Figure 1: GAO's Standards for Internal Control in the Federal Government
Control Environment: Sets a positive and supportive attitude toward internal control and conscientious management.
Risk Assessment: Provides for an assessment of the risks the agency faces from both external and internal sources.
Control Activities: Help ensure that management's directives are carried out.
Information & Communication: Ensure that information is recorded and communicated to management and others within the entity to enable them to carry out their internal control and other responsibilities.
Monitoring: Assesses the quality of internal control performance over time and ensures that the findings of audits and other reviews are promptly resolved.
In anticipation of FMFIA's enactment, OMB issued Circular A-123, then titled Internal Control Systems, in 1981. In 1982, following FMFIA's enactment, OMB issued the assessment guidelines required by FMFIA. Circular A-123 has been periodically updated over the years and is now titled Management's Responsibility for Internal Control. The updated circular emphasizes the need for agencies to integrate and coordinate internal control assessments with other internal control-related activities. The circular provides information on improving the accountability and effectiveness of programs and operations by establishing, assessing, correcting, and reporting on internal control. Internal control guidance can be found in GAO's Standards for Internal Control in the Federal Government, OMB's Circular A-123, as well as COSO's Internal Control-Integrated Framework. Below are excerpts from those documents.
Management is responsible for developing and maintaining effective internal control. Management sets the objectives, defines organizational programs and operations, performs risk assessments to identify the most significant areas within those programs and operations, communicates the objectives of internal control to the organization, and implements the control activities to minimize risks. Some examples of internal control activities are
As part of this process, management should take systematic and proactive measures to develop and implement appropriate, cost-effective internal control.
While management is responsible for developing and maintaining effective internal control, internal control is accomplished by all personnel in an organization. Internal control recognizes that personnel do not always understand, communicate, or perform consistently. Accordingly, a clear and close linkage must exist between personnel's duties and the way in which they are carried out, as well as between personnel's duties and the organization's objectives. Personnel should know their responsibilities and the limits of their authority. Further, internal control should be clearly documented, and the documentation should be readily available for examination. All documentation and records should be properly managed and maintained.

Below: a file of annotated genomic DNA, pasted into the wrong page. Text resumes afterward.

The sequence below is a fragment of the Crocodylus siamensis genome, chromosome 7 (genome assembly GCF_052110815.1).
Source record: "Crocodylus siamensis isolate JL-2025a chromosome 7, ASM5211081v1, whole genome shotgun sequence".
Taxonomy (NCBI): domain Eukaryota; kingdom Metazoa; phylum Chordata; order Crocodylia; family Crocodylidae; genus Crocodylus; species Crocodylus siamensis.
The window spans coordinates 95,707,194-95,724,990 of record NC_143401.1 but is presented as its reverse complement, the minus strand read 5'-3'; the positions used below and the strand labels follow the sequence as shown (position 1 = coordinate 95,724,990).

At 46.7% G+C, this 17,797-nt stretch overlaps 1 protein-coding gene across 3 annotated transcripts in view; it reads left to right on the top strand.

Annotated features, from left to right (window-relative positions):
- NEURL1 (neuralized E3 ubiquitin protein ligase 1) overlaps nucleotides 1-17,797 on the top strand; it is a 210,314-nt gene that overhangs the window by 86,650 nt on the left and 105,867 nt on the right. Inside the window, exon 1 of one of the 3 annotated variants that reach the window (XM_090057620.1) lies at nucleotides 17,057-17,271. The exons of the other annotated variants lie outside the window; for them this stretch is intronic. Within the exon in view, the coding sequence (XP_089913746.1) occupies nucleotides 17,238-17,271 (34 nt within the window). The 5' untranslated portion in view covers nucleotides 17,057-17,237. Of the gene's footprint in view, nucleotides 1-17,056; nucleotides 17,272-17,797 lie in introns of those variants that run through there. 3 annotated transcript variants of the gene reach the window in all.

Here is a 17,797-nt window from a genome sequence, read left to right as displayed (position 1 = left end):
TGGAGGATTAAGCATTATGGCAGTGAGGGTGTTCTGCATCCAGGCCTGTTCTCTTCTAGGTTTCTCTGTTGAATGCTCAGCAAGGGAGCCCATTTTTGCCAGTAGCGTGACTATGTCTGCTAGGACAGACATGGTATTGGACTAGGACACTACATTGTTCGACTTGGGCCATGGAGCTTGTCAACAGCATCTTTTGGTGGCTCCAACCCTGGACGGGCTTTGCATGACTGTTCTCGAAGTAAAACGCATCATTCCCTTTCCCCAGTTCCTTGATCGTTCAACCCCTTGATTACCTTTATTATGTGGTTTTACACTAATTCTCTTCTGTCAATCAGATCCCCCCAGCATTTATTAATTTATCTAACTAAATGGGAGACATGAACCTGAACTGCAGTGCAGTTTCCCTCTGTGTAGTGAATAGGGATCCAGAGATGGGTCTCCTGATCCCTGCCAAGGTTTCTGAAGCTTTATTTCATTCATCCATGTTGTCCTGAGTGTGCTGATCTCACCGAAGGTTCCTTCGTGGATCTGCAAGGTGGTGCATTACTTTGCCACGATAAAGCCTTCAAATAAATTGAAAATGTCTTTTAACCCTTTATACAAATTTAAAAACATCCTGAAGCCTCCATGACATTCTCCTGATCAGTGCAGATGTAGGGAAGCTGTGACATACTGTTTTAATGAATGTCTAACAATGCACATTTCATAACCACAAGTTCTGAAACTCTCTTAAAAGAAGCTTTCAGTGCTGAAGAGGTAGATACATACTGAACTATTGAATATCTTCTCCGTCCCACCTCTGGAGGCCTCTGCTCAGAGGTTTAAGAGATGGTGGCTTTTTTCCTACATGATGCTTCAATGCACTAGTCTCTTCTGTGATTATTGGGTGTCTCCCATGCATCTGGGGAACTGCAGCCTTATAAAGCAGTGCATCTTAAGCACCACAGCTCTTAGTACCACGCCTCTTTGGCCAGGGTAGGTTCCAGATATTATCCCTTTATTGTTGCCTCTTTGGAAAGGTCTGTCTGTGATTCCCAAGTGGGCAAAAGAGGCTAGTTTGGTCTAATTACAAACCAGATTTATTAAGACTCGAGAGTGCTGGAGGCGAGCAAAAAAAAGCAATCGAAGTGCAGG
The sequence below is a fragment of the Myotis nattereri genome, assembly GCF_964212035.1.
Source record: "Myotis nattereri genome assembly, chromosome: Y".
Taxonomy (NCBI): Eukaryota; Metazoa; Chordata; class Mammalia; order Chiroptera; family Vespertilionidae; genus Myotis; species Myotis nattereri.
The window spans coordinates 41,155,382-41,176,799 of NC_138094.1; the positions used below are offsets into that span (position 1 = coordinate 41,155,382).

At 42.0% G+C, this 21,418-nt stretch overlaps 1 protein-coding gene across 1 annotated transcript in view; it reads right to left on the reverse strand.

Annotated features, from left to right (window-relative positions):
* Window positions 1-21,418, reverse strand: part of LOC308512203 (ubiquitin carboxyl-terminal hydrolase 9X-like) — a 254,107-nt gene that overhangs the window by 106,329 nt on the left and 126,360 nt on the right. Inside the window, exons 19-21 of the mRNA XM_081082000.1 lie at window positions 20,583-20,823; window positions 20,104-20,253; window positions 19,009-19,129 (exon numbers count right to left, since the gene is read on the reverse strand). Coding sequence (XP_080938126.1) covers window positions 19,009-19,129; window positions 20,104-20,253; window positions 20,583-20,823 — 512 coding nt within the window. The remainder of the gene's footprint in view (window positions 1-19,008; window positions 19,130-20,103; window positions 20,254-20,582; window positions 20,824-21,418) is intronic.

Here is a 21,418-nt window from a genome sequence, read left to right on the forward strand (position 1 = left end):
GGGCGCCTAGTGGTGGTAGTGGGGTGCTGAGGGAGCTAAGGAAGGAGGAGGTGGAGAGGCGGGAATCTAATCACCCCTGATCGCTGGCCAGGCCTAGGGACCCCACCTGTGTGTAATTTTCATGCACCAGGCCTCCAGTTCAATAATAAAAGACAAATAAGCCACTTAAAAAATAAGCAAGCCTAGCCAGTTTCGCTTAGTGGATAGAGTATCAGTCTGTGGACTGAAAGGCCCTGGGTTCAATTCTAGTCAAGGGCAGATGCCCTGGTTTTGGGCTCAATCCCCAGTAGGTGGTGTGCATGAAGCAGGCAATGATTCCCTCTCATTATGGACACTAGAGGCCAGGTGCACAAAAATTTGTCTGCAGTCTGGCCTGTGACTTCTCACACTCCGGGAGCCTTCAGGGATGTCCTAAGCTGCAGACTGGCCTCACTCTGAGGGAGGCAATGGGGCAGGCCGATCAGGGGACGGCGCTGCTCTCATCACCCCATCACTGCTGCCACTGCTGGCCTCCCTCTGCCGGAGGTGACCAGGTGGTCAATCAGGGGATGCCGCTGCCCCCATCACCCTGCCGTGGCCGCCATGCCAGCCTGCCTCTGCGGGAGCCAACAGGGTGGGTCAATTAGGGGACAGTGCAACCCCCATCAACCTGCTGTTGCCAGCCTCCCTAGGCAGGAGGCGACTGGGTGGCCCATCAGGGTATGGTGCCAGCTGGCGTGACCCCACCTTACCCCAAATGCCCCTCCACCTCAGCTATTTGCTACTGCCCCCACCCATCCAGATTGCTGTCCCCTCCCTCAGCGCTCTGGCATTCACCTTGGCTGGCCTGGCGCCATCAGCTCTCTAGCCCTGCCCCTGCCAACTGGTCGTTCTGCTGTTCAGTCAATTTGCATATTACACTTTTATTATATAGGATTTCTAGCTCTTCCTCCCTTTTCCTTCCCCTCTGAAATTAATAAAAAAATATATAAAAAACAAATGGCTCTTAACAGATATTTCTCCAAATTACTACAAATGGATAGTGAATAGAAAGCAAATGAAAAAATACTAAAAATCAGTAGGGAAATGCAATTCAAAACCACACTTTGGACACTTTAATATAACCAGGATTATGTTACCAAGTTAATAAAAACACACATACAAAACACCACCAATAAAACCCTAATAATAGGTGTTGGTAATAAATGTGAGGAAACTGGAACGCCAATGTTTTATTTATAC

Managers should continually assess and evaluate internal control. Once-effective procedures can become less effective over time, or the application of controls may change. Such changes can result from the arrival of new personnel, the variability of training and supervision, time and resource constraints, or other factors. Monitoring ensures that internal control continues to operate effectively and is accomplished by (1) appropriate personnel assessing the design and operation of controls on a suitably timely basis and (2) management taking necessary actions to address any issues.
Monitoring can be done through ongoing activities or separate evaluations. Ongoing monitoring occurs during the course of normal operations; separate evaluations of specific processes take place after the processes have been performed. Ongoing monitoring is effective because it is performed on a real-time basis, it reacts dynamically to changing conditions, and it is ingrained in the organization. However, separate evaluations provide an opportunity to consider the continued effectiveness of ongoing monitoring. Therefore, a combination of ongoing monitoring and separate evaluations will usually ensure that the internal control maintains its effectiveness over time.
The final stage of monitoring involves reporting findings and deficiencies on a timely basis to appropriate personnel. Reporting enables the results of monitoring to either confirm previously established expectations about the effectiveness of internal control or highlight identified deficiencies for possible corrective action. The basis for reporting on internal control can include a variety of information sources including Office of Inspector General (OIG) and GAO reports, management reviews, and annual evaluations pursuant to statutory requirements; however, management should use its own judgment to assess and report on internal control and use other sources of information as supplements.